- Directive Principles constitute an economic, social and political programme for a modern democratic State.
- They aim at realising the high ideals of justice, liberty, equality and fraternity as outlined in the Preamble to the Constitution.
- They embody the concept of a “welfare state” and not that of a “police state”, which existed during the British rule.
- They seek to establish economic and social democracy in the country.
- Directive Principles are non-justiciable. This means that are not legally enforceable by the courts for their violation.
- The state cannot be compelled to implement them.
- However, Article 37 lays down that these directive principles are fundamental in the governance of the country and it shall be the duty of the State to apply these principles in making laws.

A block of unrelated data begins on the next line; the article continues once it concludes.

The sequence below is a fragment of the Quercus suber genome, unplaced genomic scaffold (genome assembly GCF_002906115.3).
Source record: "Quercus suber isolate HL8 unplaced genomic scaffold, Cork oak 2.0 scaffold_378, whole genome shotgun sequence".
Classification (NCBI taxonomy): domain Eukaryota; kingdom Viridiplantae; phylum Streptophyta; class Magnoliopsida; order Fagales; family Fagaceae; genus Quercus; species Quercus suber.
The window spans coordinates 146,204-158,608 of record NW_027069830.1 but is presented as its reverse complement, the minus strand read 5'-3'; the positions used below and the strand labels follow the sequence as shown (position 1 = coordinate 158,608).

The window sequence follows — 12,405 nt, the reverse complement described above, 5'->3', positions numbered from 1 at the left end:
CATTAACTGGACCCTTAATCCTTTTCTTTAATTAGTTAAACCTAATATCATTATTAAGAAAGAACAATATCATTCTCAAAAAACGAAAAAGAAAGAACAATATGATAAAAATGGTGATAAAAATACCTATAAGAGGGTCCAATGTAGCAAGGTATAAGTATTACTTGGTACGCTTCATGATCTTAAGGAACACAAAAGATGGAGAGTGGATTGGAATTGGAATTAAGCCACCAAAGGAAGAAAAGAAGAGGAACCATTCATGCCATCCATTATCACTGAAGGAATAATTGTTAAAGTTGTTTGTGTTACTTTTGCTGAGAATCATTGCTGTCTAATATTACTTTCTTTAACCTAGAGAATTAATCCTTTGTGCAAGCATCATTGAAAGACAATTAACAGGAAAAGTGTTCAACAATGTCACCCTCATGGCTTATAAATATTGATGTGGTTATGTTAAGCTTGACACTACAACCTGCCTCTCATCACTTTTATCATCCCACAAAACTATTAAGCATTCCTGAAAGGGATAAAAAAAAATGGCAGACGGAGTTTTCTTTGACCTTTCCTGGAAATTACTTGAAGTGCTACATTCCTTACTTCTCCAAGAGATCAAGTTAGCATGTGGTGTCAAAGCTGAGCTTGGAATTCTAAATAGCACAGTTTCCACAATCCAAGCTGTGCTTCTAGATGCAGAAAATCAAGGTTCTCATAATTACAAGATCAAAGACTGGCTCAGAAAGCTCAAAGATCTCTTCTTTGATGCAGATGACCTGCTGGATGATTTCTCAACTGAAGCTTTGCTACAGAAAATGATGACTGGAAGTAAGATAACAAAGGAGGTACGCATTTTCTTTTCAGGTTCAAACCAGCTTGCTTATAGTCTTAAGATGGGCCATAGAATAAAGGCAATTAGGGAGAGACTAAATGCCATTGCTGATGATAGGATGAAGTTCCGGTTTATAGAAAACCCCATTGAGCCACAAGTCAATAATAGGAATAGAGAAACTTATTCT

- Thus, while not legally enforceable, the directive principles are moral commands to the state to implement them while making laws and framing policies.
- Directive Principles help the courts in examining and determining the constitutional validity of a law. In determining the constitutionality of any law, if a court finds that the law in question seeks to give effect to a Directive Principle, it may consider such law to be ‘reasonable’ in relation to Article 14 or Article 19 and thus save such law from unconstitutionality
Article 36 of the Constitution
- Definition. – In this Part, unless the context otherwise requires, “the State” has the same meaning as in Part III.
Article 12 of the Constitution:
- Definition. – In this Part, unless the context otherwise requires, “the State’’ includes the Government and Parliament of India and the Government and the Legislature of each of the States and all local or other authorities within the territory of India or under the control of the Government of India.
Article 37 of the Constitution